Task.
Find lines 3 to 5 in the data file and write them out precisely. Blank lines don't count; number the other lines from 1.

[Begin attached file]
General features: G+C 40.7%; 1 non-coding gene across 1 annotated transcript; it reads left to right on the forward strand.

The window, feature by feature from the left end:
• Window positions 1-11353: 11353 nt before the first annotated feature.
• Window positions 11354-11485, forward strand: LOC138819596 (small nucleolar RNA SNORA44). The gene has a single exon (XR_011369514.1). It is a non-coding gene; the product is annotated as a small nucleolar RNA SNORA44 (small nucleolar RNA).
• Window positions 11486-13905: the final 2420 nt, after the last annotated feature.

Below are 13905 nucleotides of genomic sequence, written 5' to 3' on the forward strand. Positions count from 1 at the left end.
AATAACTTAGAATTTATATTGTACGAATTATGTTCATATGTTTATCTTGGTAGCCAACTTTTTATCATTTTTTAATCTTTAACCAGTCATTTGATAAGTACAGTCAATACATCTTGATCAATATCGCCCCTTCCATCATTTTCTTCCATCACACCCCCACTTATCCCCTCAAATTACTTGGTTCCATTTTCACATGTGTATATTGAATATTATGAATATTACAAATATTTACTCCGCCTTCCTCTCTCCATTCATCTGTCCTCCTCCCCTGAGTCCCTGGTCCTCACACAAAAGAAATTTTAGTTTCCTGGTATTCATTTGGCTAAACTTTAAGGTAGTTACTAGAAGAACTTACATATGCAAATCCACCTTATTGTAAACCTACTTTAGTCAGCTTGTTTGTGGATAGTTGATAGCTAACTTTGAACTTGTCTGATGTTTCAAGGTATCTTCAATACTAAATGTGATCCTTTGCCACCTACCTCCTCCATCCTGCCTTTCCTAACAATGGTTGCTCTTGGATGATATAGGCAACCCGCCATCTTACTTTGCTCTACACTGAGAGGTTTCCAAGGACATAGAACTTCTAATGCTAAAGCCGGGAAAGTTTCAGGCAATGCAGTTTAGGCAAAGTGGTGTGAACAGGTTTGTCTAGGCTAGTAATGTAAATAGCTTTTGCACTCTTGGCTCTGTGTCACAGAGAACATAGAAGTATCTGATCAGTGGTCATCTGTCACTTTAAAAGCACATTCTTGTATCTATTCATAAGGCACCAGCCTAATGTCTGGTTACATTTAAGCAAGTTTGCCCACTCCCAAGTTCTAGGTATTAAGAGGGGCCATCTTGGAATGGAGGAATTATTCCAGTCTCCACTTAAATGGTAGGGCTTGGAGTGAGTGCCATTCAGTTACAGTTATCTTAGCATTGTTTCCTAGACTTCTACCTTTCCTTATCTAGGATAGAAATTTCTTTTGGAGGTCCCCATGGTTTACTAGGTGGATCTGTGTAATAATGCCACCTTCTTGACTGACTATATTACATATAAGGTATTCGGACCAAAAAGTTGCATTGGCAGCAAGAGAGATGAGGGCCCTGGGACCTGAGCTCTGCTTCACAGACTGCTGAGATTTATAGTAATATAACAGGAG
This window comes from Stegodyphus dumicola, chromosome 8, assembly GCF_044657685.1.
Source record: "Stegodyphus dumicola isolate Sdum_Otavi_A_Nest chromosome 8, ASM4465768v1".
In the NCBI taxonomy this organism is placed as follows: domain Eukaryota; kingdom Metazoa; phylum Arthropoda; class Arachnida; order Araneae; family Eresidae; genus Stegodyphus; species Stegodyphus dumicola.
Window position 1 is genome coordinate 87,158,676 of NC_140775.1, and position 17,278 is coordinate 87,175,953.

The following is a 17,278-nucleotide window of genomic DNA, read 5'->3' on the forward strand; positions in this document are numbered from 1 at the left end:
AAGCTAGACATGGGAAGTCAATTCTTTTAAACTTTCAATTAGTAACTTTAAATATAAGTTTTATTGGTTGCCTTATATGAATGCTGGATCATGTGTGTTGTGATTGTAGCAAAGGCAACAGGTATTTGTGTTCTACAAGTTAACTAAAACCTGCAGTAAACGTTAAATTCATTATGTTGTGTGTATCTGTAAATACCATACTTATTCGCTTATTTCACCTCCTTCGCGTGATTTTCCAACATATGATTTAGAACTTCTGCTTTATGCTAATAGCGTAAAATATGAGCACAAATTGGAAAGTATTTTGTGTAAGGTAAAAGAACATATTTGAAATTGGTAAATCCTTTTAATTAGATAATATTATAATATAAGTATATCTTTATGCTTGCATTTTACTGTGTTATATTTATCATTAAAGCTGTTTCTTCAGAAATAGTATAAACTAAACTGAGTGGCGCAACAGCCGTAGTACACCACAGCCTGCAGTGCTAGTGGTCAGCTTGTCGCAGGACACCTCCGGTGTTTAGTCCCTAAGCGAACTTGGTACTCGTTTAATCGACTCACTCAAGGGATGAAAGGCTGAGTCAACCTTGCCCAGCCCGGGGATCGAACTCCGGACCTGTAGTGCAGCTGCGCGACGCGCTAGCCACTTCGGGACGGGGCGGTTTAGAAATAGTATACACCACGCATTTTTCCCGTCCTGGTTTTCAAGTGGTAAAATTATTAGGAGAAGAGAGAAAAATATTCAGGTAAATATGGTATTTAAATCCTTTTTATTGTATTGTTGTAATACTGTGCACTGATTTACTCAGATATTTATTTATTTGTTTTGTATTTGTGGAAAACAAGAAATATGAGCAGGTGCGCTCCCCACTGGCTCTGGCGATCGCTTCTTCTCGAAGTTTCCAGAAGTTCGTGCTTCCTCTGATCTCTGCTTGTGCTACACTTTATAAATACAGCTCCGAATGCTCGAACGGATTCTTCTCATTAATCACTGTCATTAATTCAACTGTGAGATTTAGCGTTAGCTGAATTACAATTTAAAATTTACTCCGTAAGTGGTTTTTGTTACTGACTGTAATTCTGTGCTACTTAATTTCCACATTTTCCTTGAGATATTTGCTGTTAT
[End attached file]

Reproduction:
• Window positions 1-11353: 11353 nt before the first annotated feature.
• Window positions 11354-11485, forward strand: LOC138819596 (small nucleolar RNA SNORA44). The gene has a single exon (XR_011369514.1). It is a non-coding gene; the product is annotated as a small nucleolar RNA SNORA44 (small nucleolar RNA).
• Window positions 11486-13905: the final 2420 nt, after the last annotated feature.